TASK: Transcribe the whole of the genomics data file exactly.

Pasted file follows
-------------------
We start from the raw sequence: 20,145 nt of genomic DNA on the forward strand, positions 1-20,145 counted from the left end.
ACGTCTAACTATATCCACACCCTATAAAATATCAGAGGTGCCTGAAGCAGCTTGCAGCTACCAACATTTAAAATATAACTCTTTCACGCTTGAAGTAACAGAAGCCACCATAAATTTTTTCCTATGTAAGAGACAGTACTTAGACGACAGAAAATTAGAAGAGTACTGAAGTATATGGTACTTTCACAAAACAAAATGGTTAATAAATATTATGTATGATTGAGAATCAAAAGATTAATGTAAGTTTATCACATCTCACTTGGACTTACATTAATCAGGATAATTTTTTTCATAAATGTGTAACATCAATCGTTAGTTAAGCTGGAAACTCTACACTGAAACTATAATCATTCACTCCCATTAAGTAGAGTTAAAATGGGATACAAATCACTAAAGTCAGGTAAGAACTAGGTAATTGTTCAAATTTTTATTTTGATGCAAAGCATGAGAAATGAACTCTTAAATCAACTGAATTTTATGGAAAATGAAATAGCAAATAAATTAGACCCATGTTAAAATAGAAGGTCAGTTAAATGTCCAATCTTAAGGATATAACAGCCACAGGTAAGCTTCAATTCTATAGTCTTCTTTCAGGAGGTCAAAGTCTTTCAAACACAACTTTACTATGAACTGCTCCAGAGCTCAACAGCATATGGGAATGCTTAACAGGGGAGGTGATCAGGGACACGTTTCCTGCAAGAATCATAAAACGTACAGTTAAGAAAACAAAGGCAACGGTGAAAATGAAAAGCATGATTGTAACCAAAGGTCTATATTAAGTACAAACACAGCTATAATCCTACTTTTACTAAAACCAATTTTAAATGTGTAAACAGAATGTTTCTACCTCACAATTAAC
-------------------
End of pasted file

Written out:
We start from the raw sequence: 20,145 nt of genomic DNA on the forward strand, positions 1-20,145 counted from the left end.
ACGTCTAACTATATCCACACCCTATAAAATATCAGAGGTGCCTGAAGCAGCTTGCAGCTACCAACATTTAAAATATAACTCTTTCACGCTTGAAGTAACAGAAGCCACCATAAATTTTTTCCTATGTAAGAGACAGTACTTAGACGACAGAAAATTAGAAGAGTACTGAAGTATATGGTACTTTCACAAAACAAAATGGTTAATAAATATTATGTATGATTGAGAATCAAAAGATTAATGTAAGTTTATCACATCTCACTTGGACTTACATTAATCAGGATAATTTTTTTCATAAATGTGTAACATCAATCGTTAGTTAAGCTGGAAACTCTACACTGAAACTATAATCATTCACTCCCATTAAGTAGAGTTAAAATGGGATACAAATCACTAAAGTCAGGTAAGAACTAGGTAATTGTTCAAATTTTTATTTTGATGCAAAGCATGAGAAATGAACTCTTAAATCAACTGAATTTTATGGAAAATGAAATAGCAAATAAATTAGACCCATGTTAAAATAGAAGGTCAGTTAAATGTCCAATCTTAAGGATATAACAGCCACAGGTAAGCTTCAATTCTATAGTCTTCTTTCAGGAGGTCAAAGTCTTTCAAACACAACTTTACTATGAACTGCTCCAGAGCTCAACAGCATATGGGAATGCTTAACAGGGGAGGTGATCAGGGACACGTTTCCTGCAAGAATCATAAAACGTACAGTTAAGAAAACAAAGGCAACGGTGAAAATGAAAAGCATGATTGTAACCAAAGGTCTATATTAAGTACAAACACAGCTATAATCCTACTTTTACTAAAACCAATTTTAAATGTGTAAACAGAATGTTTCTACCTCACAATTAAC